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Are integers in C assumed to be handled by a hardware spec or handled in software?

By integer, I am referring to the primitive "int"

The underlying idea being that if integers in C are not hardware dependent would it be a violation of standard to have gcc implement different integer handlers. This way you could have your traditional 32 bit int handler, and then you could also have handlers for 256 bit integers, or maybe even dynamic sized ints.

I do know about long and long long, but I'm not sure if those are independent of that hardware provided, and I'd like to just specify the size/type of "int" handler to use when building a toolchain.

I also understand the dangers of doing this (because building building 256 bit integers with a 32 bit integer compiler would be bad!), but for those bits of code that require something like a gmp library, I think it would make code readability much better. Compatibility would be the same but the dependency would be on the compiler instead of the code itself.

Crazy idea, I know... but back to the original question:

Are integers in C assumed to be handled by a hardware spec or handled in software?

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Maybe you want to have a look at C++ and its operator overloading capabilities. – Inshallah Jul 26 '09 at 13:02
AFAIK, the size of the integer is dependent on the whims of the compiler writer. They usually match the size of the int to the underlying architecture. – Aditya Sehgal Jul 26 '09 at 13:06
you could just give up and use haskell for those parts of the program instead… I wouldn't expect there to be much of a performance penalty, and may even run faster, depending on what sort of program it is. – Breton Jul 26 '09 at 13:21
up vote 5 down vote accepted

The standard says

A "plain" int object has the natural size suggested by the architecture of the execution environment (large enough to contain any value in the range INT_MIN to INT_MAX as defined in the header <limits.h>).

And the description of <limits.h> constraints INT_MIN to be at most -32767 and INT_MAX to be at least 32767. So if your hardware has a word of 12 bits, you have to use two words for an int.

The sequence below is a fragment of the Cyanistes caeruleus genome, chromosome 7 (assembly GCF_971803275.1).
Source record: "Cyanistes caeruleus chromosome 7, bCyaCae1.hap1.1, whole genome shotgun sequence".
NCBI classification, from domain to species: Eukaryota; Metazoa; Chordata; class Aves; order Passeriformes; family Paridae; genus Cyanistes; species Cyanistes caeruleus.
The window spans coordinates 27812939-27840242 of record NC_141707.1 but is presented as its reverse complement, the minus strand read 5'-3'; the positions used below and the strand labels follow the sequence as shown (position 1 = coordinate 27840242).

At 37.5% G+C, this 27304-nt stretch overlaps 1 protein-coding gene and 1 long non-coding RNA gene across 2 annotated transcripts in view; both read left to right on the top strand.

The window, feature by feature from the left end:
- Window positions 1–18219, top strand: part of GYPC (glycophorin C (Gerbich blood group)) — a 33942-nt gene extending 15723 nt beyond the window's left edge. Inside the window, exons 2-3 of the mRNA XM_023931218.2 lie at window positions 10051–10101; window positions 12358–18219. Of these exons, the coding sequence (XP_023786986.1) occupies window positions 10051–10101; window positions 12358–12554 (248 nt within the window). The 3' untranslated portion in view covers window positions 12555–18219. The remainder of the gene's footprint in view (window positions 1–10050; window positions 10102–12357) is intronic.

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Essentially, in kernel space, the EE is the hardware. In user space, the kernel is the EE. Thus, the int must be the natural size of the hardware do to a "EE chain" of sorts. – Crazy Chenz Jul 26 '09 at 14:24
I've seen a C compiler for an 8 bit microcontroller use 8 bit ints. Once you're in that space and likely already doing things like disallowing recursion, the "natural size" characteristic of an int is more important than the minimum size limitation. – Captain Segfault Jul 27 '09 at 21:57
When you come to non conformant implementation, there are lot of things. I've also seen 6 bits char for instance. 8 bits ints in fact seems stranger that 6 bits bytes as there is an already good choice for 8 bits data (char), and having 8 bits ints means either twosted relationship between char, short, int and long, or only long as a type with more than 8 bits. – AProgrammer Jul 28 '09 at 8:01

Yes, int is going to be handled in the native size. So sizeof(int) might give you a different value depending on what system you compile and run on. All the math for an int is going to be handled by the CPU's native instructions--much faster than doing it in software. If you need an int256, you will need to write that yourself. And I'm sure there are arbitrary-sized integer libraries out there.

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A C implementation which implemented 256 bit ints would be perfectly compliant with the C standard (but note that it has to make long int and long long int at least that long too).

However code produced by such a compiler would generally not be link-compatible with code produced by other compilers on the same platform, which is one reason it's not done in practice.

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Well, I see it as only being used in a custom toolchain or cross compiler type of environment anyway. Therefore you'd have to have everything linked, built with the same compiler specs anyway. – Crazy Chenz Jul 26 '09 at 14:11

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